“Eleventh Hour” has The Ripper, back on vocals with a lusciously eastern vibe. It has you dreaming of minarets, sand, heat, and mystery. “Heavy Heart” takes us back into the instrumental as only, and I mean only, Yngwie can play them. The atmospheric “Magic City” ends the album magnificently.

The second half of Perpetual Flame is particularly strong and contains many classic, please excuse the pun, examples of Yngwie’s undeniable mastery. The instrumental tracks will underline just how on fire the man is.

He seemed pleased when I mentioned the significance of Perpetual Flame’s title. Having heard it, I can see why. It confirms in no uncertain terms that Yngwie Malmsteen still has the passion, energy, drive, and incredible technical ability to produce some utterly sublime treasures.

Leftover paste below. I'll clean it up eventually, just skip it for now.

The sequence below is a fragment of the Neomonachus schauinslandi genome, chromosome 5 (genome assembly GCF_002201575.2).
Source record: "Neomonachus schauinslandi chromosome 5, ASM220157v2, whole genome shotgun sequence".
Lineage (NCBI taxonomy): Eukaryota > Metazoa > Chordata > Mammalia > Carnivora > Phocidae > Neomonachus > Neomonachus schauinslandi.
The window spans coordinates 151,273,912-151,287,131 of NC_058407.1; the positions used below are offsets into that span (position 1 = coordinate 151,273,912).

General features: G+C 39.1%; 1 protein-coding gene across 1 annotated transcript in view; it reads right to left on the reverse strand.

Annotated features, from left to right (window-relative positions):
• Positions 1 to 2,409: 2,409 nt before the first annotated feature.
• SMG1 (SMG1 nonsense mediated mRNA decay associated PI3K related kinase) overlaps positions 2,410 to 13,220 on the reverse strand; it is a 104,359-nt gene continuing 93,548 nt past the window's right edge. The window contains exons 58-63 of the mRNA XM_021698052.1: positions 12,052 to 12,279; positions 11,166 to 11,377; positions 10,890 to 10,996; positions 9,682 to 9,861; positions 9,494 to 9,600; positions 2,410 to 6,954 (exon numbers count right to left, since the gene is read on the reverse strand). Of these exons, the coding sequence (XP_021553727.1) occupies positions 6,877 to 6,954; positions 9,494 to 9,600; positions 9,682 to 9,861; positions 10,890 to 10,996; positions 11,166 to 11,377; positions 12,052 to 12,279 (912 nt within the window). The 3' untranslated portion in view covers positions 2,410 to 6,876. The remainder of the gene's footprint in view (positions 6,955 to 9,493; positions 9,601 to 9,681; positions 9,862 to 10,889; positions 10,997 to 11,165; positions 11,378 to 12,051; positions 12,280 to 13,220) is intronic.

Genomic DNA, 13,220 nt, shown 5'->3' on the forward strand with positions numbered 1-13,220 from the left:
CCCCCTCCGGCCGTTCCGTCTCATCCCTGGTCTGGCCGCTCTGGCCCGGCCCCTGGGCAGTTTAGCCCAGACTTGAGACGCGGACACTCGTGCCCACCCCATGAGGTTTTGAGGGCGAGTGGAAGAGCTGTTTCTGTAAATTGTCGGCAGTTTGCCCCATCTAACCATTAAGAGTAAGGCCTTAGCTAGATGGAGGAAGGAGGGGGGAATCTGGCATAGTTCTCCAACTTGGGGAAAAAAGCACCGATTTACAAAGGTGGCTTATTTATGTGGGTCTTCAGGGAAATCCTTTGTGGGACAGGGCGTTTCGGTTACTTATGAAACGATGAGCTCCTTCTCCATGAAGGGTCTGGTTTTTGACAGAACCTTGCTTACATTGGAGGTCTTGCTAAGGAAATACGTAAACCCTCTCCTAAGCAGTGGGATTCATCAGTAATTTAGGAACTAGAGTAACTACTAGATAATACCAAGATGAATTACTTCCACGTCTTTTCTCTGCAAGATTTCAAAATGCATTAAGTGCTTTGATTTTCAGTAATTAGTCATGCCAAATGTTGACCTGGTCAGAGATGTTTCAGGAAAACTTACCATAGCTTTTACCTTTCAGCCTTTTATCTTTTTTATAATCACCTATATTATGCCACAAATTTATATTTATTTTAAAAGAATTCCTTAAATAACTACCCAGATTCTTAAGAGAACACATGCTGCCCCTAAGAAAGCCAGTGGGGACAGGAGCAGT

Despite his endearing modesty, when he is inducted onto that Rock Walk it is no more than he deserves. He is without doubt one of the all time guitar legends and this album adds further weight to his already huge reputation. Thanks Yngwie.